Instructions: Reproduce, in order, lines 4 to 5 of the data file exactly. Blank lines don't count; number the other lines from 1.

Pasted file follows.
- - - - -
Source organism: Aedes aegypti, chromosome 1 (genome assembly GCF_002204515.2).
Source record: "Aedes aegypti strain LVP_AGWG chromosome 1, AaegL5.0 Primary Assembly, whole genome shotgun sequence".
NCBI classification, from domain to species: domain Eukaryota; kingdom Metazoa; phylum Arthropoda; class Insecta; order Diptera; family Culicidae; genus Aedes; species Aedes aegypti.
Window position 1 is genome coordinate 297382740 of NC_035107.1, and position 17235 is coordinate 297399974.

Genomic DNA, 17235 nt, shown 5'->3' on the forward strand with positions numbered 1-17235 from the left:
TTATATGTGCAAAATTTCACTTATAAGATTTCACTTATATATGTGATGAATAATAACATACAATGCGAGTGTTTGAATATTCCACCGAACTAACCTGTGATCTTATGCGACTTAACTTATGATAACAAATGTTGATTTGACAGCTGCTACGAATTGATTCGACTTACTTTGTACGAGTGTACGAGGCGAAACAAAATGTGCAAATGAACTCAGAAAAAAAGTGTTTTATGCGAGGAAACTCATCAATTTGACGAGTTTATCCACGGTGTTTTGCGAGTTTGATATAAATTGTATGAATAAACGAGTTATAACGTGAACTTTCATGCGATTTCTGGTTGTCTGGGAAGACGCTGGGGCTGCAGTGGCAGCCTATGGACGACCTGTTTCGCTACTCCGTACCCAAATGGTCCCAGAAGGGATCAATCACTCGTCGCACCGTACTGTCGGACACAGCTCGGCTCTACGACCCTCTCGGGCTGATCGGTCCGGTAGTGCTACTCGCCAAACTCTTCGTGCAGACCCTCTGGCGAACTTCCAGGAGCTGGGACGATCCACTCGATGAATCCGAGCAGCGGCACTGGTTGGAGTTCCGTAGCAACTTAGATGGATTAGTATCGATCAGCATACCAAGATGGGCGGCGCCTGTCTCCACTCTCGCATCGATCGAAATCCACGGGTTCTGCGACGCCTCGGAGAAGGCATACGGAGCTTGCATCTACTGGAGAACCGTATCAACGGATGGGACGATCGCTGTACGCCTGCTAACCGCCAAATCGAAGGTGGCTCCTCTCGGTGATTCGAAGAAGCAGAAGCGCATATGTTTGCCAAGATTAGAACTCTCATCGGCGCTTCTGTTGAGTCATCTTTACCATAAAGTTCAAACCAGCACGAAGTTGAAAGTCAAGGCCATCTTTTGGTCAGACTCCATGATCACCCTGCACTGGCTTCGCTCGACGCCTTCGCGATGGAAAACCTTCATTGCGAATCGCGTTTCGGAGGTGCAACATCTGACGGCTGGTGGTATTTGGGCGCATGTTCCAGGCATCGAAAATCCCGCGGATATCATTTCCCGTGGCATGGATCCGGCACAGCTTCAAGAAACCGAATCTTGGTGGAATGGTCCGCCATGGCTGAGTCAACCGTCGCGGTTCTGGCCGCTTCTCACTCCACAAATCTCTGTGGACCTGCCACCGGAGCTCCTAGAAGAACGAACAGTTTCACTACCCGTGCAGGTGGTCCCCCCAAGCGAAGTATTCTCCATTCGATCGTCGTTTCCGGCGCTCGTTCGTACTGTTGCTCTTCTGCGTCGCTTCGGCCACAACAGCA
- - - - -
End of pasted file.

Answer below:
Window position 1 is genome coordinate 297382740 of NC_035107.1, and position 17235 is coordinate 297399974.

Genomic DNA, 17235 nt, shown 5'->3' on the forward strand with positions numbered 1-17235 from the left: